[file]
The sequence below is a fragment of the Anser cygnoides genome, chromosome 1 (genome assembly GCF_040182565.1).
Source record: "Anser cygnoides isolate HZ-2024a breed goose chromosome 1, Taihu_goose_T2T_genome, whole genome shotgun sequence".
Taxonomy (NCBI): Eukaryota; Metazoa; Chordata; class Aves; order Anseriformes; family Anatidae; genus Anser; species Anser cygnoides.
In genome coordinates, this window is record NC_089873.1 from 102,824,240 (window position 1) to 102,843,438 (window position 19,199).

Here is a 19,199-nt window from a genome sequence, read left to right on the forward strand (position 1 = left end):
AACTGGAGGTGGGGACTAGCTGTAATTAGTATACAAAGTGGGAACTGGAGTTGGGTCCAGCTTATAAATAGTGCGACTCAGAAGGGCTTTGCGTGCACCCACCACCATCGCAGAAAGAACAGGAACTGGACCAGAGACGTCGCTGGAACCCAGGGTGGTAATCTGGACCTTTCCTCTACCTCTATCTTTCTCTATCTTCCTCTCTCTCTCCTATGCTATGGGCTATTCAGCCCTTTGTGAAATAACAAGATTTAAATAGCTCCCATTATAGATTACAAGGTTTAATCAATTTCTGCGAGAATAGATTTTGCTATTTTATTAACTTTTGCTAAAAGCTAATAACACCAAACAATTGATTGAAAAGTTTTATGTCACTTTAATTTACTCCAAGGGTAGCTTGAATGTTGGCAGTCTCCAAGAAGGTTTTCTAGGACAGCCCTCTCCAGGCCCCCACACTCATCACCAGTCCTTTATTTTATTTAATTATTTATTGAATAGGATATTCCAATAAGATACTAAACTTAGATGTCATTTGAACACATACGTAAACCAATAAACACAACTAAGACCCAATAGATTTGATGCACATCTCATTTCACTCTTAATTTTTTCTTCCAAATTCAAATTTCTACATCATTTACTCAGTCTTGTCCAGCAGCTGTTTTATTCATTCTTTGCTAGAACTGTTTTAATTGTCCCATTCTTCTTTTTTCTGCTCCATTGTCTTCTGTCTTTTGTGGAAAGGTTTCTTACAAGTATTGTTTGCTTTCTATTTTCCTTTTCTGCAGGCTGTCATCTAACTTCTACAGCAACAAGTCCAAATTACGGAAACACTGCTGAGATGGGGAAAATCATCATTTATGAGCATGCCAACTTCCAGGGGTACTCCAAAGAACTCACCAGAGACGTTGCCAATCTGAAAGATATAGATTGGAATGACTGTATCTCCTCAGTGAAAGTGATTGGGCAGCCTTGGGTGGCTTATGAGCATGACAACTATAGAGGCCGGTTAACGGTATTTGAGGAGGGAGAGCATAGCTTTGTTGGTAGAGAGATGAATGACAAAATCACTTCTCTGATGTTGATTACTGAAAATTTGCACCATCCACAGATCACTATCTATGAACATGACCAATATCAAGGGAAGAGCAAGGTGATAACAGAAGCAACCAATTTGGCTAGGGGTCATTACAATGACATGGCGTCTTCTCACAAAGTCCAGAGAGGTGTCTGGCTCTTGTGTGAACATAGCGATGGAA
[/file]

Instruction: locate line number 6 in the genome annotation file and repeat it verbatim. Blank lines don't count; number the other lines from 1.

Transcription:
AACTGGAGGTGGGGACTAGCTGTAATTAGTATACAAAGTGGGAACTGGAGTTGGGTCCAGCTTATAAATAGTGCGACTCAGAAGGGCTTTGCGTGCACCCACCACCATCGCAGAAAGAACAGGAACTGGACCAGAGACGTCGCTGGAACCCAGGGTGGTAATCTGGACCTTTCCTCTACCTCTATCTTTCTCTATCTTCCTCTCTCTCTCCTATGCTATGGGCTATTCAGCCCTTTGTGAAATAACAAGATTTAAATAGCTCCCATTATAGATTACAAGGTTTAATCAATTTCTGCGAGAATAGATTTTGCTATTTTATTAACTTTTGCTAAAAGCTAATAACACCAAACAATTGATTGAAAAGTTTTATGTCACTTTAATTTACTCCAAGGGTAGCTTGAATGTTGGCAGTCTCCAAGAAGGTTTTCTAGGACAGCCCTCTCCAGGCCCCCACACTCATCACCAGTCCTTTATTTTATTTAATTATTTATTGAATAGGATATTCCAATAAGATACTAAACTTAGATGTCATTTGAACACATACGTAAACCAATAAACACAACTAAGACCCAATAGATTTGATGCACATCTCATTTCACTCTTAATTTTTTCTTCCAAATTCAAATTTCTACATCATTTACTCAGTCTTGTCCAGCAGCTGTTTTATTCATTCTTTGCTAGAACTGTTTTAATTGTCCCATTCTTCTTTTTTCTGCTCCATTGTCTTCTGTCTTTTGTGGAAAGGTTTCTTACAAGTATTGTTTGCTTTCTATTTTCCTTTTCTGCAGGCTGTCATCTAACTTCTACAGCAACAAGTCCAAATTACGGAAACACTGCTGAGATGGGGAAAATCATCATTTATGAGCATGCCAACTTCCAGGGGTACTCCAAAGAACTCACCAGAGACGTTGCCAATCTGAAAGATATAGATTGGAATGACTGTATCTCCTCAGTGAAAGTGATTGGGCAGCCTTGGGTGGCTTATGAGCATGACAACTATAGAGGCCGGTTAACGGTATTTGAGGAGGGAGAGCATAGCTTTGTTGGTAGAGAGATGAATGACAAAATCACTTCTCTGATGTTGATTACTGAAAATTTGCACCATCCACAGATCACTATCTATGAACATGACCAATATCAAGGGAAGAGCAAGGTGATAACAGAAGCAACCAATTTGGCTAGGGGTCATTACAATGACATGGCGTCTTCTCACAAAGTCCAGAGAGGTGTCTGGCTCTTGTGTGAACATAGCGATGGAA